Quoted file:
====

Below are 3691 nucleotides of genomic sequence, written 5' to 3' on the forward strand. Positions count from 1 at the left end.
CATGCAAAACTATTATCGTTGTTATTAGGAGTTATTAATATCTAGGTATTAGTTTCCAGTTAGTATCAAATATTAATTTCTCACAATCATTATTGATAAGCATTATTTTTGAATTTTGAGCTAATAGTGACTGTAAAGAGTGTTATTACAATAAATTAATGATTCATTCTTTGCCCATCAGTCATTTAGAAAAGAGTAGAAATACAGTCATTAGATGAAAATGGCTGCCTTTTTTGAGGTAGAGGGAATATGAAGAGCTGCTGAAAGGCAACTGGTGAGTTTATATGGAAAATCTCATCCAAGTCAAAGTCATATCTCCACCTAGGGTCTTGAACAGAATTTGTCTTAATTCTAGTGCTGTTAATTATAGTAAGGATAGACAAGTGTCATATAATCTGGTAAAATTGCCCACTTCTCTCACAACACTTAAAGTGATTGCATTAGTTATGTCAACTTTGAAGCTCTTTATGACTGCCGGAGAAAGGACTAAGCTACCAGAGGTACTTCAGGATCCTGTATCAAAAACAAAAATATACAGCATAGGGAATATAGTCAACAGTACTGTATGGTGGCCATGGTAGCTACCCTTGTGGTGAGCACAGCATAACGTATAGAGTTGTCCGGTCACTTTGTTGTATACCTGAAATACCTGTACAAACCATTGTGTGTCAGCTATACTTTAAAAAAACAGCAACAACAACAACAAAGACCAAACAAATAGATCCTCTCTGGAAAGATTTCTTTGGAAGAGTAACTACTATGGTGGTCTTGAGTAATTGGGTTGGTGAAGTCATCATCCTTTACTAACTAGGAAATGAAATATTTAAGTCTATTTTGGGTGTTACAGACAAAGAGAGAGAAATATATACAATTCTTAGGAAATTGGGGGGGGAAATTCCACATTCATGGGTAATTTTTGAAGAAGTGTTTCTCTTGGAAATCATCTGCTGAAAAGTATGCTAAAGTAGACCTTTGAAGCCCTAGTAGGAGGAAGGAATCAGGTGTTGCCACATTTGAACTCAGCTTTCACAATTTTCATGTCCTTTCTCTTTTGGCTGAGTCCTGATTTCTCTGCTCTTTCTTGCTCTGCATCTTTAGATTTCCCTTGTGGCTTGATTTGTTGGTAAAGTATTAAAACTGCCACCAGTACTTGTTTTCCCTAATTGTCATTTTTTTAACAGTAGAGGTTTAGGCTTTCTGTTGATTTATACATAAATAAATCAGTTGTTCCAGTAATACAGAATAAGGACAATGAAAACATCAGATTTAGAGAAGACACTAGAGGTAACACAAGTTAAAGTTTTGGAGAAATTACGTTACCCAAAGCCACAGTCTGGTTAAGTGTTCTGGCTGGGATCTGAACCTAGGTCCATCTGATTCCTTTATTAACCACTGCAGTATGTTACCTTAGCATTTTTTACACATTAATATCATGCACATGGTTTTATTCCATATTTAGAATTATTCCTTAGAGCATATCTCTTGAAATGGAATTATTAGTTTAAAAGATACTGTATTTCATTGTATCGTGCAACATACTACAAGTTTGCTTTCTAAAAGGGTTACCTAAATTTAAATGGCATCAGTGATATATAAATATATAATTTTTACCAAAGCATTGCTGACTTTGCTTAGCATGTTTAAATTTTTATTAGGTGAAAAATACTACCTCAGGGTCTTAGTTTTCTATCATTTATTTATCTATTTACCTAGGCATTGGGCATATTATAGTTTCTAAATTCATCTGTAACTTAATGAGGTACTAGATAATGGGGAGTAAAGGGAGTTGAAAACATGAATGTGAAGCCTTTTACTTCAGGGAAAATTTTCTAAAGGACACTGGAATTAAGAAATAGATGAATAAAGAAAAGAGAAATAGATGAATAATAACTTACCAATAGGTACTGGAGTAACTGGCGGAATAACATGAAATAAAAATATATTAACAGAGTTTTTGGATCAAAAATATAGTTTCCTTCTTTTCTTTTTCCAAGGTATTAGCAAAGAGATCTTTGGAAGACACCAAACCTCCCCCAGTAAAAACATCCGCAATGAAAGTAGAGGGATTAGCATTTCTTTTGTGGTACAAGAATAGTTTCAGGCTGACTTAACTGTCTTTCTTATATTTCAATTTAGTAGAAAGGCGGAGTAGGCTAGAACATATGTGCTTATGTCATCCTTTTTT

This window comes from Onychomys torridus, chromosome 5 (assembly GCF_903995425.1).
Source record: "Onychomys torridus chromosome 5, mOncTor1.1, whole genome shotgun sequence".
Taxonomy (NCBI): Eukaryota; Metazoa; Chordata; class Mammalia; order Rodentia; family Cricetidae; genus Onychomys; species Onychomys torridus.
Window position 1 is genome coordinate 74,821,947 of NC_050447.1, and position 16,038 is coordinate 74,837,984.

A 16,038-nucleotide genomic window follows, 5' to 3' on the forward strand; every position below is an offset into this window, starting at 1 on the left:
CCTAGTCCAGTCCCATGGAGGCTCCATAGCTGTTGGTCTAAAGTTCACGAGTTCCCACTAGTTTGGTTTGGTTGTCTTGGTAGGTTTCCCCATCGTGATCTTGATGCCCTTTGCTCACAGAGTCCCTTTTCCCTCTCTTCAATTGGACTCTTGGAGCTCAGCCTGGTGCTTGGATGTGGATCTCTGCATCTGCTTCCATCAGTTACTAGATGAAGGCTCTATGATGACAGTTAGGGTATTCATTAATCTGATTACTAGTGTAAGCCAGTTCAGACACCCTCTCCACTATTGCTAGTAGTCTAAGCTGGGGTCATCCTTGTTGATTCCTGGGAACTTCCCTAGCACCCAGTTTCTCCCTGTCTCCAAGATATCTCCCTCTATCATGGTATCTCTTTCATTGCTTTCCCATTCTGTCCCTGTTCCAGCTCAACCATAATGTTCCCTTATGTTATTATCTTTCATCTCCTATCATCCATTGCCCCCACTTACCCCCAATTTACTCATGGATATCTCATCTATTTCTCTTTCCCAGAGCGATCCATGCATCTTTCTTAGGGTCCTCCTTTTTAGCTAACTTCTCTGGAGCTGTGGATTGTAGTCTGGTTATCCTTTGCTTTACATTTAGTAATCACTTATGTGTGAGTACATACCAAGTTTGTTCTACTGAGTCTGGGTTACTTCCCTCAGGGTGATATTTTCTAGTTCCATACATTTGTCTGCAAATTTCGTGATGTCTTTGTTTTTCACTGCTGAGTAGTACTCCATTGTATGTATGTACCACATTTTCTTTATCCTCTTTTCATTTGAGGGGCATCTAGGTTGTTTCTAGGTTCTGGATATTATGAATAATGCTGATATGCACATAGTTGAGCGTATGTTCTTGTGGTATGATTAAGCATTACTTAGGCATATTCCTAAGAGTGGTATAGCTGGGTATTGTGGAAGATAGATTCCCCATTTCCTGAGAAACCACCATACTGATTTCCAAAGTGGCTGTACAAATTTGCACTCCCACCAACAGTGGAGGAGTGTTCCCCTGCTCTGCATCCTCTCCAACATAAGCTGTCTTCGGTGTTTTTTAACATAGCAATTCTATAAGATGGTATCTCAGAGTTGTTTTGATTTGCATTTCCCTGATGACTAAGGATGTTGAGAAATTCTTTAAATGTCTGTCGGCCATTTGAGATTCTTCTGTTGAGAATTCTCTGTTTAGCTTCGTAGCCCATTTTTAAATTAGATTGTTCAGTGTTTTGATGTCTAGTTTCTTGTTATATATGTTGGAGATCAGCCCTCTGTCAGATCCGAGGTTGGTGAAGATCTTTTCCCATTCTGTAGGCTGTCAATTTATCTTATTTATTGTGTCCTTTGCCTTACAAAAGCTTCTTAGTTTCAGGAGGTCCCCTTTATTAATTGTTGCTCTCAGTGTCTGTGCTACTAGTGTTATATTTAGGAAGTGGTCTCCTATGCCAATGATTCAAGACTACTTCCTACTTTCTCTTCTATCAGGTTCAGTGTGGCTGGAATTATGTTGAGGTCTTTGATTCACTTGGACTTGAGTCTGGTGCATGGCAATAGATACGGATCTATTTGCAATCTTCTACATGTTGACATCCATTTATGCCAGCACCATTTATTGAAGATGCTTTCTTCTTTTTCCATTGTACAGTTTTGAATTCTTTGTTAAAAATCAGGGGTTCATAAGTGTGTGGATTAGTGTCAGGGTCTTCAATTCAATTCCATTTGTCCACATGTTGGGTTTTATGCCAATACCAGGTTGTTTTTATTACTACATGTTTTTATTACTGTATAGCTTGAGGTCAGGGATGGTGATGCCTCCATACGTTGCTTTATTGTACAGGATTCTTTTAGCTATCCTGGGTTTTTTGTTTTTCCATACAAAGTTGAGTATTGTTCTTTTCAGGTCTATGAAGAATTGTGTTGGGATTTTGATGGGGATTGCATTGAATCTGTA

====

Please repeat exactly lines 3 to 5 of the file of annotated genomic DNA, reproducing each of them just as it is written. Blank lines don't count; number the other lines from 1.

This window comes from Onychomys torridus, chromosome 5 (assembly GCF_903995425.1).
Source record: "Onychomys torridus chromosome 5, mOncTor1.1, whole genome shotgun sequence".
Taxonomy (NCBI): Eukaryota; Metazoa; Chordata; class Mammalia; order Rodentia; family Cricetidae; genus Onychomys; species Onychomys torridus.